Before I begin telling you about the most sophisticated new cyberthreat your organization will face in 2022 — which by the way has a very dull name — I thought I’d at least try and open with something that is more uplifting: Hot Plasma to Re-Invent E-Security (Environmental Security, that is).
This good news is that we’ve had a breakthrough in Hot Plasma which could soon (in the next decade) power a world of electric cars with zero pollution. Scientists have known since WWII how to split atoms to make vast amounts of energy (nuclear power), but they may now be on to something much bigger, combining atoms to create vast amounts of clean energy (no radioactive or other waste). We’re talking truly game changing amounts, as this initial successful experiment trained a bunch of lasers for 10 billionths of a second on a spec of plasma and created 10 quadrillion watts of power for a 100 trillionth of a second. This could change the world for the better, soon. (Here are the details…but caution, this article will blow the mind of any non-physicist!).
Closer to home, another form of E-Security (in this case, Email Security) is also seeing a continuum of sophistication (albeit a bit duller with smaller numbers). Business Email Compromise (not as novel sounding as Hot Plasma) attacks recorded in only 20,000 reports to the FBI yielded $1.8 billion in cumulative losses (read, funds mis-wired to these evermore sophisticated socially engineering cyberthieves).
In a world of good news, this is the bad news.
According to a recent report by Osterman Research, traditional e-security tools are not designed to protect against socially engineered Business Email Compromise (BEC) attacks. Even with a disappointingly dull name, BEC too often results in human-error-induced financial loss.
What exactly are BEC attacks?
Business Email Compromise (BEC) attacks are a sophisticated form of impostor email. Most commonly, according to the Osterman Report, BEC attackers (impostors) seek monetary payment as a direct outcome, and types of BEC attacks include (but are not limited to) diverting payment on a valid invoice to a fraudulent bank account, submitting a fake invoice for payment, diverting employee payroll to a fraudulent bank account, and using impersonation of senior executives to lend credibility to plausible but irregular requests.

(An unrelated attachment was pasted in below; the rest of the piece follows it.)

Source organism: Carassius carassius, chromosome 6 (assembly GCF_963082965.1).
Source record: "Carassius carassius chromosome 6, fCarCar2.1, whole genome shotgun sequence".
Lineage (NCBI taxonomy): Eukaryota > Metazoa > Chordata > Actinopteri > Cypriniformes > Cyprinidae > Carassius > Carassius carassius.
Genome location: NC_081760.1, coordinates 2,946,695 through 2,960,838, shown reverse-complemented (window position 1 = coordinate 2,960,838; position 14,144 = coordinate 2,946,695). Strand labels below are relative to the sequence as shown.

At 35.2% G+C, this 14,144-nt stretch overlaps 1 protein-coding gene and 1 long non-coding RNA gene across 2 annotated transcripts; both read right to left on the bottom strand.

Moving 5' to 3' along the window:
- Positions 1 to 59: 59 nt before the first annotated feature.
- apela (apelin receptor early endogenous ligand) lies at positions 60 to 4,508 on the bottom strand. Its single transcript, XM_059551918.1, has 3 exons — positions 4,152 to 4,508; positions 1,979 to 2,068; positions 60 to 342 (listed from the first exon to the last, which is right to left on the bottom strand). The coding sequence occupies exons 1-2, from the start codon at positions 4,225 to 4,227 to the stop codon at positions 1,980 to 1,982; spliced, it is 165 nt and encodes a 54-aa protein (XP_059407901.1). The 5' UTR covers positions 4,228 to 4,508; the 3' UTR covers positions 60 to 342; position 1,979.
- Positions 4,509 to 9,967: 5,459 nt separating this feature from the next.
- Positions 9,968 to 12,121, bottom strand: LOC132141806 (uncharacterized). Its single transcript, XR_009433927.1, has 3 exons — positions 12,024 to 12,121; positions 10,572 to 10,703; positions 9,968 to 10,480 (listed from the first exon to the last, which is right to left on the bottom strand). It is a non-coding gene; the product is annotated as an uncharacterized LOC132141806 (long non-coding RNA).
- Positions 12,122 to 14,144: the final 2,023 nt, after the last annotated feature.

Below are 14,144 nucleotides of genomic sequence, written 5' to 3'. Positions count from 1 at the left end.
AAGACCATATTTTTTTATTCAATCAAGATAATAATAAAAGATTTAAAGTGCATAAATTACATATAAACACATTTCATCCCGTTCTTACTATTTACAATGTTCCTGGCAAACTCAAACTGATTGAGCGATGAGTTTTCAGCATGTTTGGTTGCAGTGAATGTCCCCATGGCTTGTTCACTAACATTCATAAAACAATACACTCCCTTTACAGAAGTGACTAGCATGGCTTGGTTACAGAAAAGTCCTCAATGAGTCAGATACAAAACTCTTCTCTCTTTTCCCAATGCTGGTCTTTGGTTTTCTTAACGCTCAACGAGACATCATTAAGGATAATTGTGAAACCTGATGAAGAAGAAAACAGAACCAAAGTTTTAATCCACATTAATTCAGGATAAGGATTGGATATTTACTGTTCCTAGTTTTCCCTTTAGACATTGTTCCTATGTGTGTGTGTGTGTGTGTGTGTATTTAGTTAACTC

Yikes! So, what should we all be doing about BEC attacks?
RPost has announced its RSecurity human error protection suite that address these BEC impostor email concerns head on. Its new RSecurity SMART AI engine runs inside RMail for Outlook to protect against the most sophisticated Business Email Compromise (BEC) impostor attacks not easily handled by traditional email perimeter and gateway security systems. It builds upon on RPost’s award-winning RMail product, which is designed to empower email users all in one app — to track, prove and certify email opening and delivery, encrypt for easy-to-use privacy and compliance, share large files securely, and send for recipient eSignature.
RSecurity solves the three main challenges not addressed by traditional email perimeter and gateway security services, and it does so in the flow of email sending and within Microsoft Outlook in Microsoft 365:
Sounds great, but aren’t these solutions only as good as the number of people who adopt them?
Yes. Osterman Research tech analysts agree that low effectiveness in traditional solutions that combat BEC attacks can be mostly attributed to low user adoption. In other words, the tech is there, but if people aren’t using it and being trained to use it in real time, what’s the point?
Luckily, RMail gets some of the highest marks in the industry for ease of use. In fact, according to our 2022 Annual User Survey, over 80% of respondents agreed or strongly agreed that “RMail is intuitive and easy to use” and that its key features “were easy to learn”.
When adoption of anti-BEC attack technology is so important for thwarting these attacks, it’s great to know that ease-of-use is baked into RMail and, specifically, RSecurity.
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